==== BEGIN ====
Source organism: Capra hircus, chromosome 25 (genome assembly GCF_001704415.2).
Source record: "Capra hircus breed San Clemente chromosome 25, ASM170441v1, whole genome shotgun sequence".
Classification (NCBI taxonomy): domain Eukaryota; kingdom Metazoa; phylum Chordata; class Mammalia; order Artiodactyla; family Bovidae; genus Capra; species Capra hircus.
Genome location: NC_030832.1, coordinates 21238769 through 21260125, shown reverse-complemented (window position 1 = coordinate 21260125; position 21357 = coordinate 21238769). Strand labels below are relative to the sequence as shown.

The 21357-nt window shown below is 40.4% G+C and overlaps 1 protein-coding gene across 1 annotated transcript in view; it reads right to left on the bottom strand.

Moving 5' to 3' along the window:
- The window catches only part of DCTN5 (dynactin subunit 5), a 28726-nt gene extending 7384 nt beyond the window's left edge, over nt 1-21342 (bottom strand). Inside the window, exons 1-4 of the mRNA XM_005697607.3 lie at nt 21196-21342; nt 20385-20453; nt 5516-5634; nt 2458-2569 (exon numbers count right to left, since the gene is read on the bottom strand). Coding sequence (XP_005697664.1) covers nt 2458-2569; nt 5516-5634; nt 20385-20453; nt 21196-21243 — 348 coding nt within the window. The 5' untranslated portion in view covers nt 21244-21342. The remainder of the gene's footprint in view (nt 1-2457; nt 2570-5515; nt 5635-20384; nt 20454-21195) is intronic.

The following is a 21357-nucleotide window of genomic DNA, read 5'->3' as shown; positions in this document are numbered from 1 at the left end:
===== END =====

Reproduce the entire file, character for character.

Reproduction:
Source organism: Capra hircus, chromosome 25 (genome assembly GCF_001704415.2).
Source record: "Capra hircus breed San Clemente chromosome 25, ASM170441v1, whole genome shotgun sequence".
Classification (NCBI taxonomy): domain Eukaryota; kingdom Metazoa; phylum Chordata; class Mammalia; order Artiodactyla; family Bovidae; genus Capra; species Capra hircus.
Genome location: NC_030832.1, coordinates 21238769 through 21260125, shown reverse-complemented (window position 1 = coordinate 21260125; position 21357 = coordinate 21238769). Strand labels below are relative to the sequence as shown.

The 21357-nt window shown below is 40.4% G+C and overlaps 1 protein-coding gene across 1 annotated transcript in view; it reads right to left on the bottom strand.

Moving 5' to 3' along the window:
- The window catches only part of DCTN5 (dynactin subunit 5), a 28726-nt gene extending 7384 nt beyond the window's left edge, over nt 1-21342 (bottom strand). Inside the window, exons 1-4 of the mRNA XM_005697607.3 lie at nt 21196-21342; nt 20385-20453; nt 5516-5634; nt 2458-2569 (exon numbers count right to left, since the gene is read on the bottom strand). Coding sequence (XP_005697664.1) covers nt 2458-2569; nt 5516-5634; nt 20385-20453; nt 21196-21243 — 348 coding nt within the window. The 5' untranslated portion in view covers nt 21244-21342. The remainder of the gene's footprint in view (nt 1-2457; nt 2570-5515; nt 5635-20384; nt 20454-21195) is intronic.

The following is a 21357-nucleotide window of genomic DNA, read 5'->3' as shown; positions in this document are numbered from 1 at the left end: